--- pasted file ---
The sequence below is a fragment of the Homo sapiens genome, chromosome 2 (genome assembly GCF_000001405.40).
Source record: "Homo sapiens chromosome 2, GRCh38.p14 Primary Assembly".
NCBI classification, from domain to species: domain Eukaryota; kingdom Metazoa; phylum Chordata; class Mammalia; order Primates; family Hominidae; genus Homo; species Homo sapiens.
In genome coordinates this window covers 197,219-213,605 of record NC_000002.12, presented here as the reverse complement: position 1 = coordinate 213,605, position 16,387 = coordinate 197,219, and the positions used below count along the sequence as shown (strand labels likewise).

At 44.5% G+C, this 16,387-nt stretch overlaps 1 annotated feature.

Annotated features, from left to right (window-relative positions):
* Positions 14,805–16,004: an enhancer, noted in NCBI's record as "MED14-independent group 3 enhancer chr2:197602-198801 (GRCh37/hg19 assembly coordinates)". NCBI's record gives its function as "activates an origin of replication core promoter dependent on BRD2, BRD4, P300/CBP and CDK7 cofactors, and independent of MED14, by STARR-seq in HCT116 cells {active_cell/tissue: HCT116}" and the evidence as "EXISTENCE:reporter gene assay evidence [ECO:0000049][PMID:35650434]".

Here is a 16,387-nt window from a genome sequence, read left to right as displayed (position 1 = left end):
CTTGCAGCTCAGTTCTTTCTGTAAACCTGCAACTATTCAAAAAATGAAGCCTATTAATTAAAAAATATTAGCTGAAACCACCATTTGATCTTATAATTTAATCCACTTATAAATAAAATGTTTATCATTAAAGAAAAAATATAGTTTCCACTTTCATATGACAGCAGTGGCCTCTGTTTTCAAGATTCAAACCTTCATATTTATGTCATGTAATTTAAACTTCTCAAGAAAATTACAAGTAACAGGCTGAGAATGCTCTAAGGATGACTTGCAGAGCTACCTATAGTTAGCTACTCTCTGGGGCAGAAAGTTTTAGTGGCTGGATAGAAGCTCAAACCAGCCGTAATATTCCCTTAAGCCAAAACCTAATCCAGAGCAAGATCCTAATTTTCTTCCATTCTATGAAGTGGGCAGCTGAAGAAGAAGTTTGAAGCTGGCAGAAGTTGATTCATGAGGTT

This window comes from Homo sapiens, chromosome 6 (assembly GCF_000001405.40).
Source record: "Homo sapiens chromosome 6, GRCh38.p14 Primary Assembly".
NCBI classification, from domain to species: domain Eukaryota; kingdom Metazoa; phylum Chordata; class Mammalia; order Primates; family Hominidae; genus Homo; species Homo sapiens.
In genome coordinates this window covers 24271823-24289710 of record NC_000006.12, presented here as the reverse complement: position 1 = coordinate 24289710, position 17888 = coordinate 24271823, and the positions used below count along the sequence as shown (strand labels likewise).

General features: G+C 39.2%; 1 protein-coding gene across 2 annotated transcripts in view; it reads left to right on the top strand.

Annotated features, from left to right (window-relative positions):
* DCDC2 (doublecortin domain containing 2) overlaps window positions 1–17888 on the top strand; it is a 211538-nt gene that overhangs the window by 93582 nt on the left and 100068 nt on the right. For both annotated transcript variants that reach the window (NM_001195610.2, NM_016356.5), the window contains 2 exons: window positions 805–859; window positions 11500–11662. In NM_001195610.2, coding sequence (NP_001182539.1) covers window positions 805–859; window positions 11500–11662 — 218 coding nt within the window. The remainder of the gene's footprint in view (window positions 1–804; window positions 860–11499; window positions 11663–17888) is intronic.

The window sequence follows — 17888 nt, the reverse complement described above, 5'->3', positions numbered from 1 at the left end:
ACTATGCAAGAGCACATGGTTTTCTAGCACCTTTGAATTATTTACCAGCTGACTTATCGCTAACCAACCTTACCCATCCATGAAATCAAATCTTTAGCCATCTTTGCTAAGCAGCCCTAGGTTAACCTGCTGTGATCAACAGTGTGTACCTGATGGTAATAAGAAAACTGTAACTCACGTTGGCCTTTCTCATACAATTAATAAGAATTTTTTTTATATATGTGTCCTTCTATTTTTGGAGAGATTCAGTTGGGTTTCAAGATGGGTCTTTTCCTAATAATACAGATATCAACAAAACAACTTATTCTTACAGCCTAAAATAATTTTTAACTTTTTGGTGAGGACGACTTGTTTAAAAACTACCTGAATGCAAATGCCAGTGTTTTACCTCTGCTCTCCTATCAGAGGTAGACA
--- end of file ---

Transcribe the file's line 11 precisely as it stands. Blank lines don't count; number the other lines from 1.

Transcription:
Source record: "Homo sapiens chromosome 6, GRCh38.p14 Primary Assembly".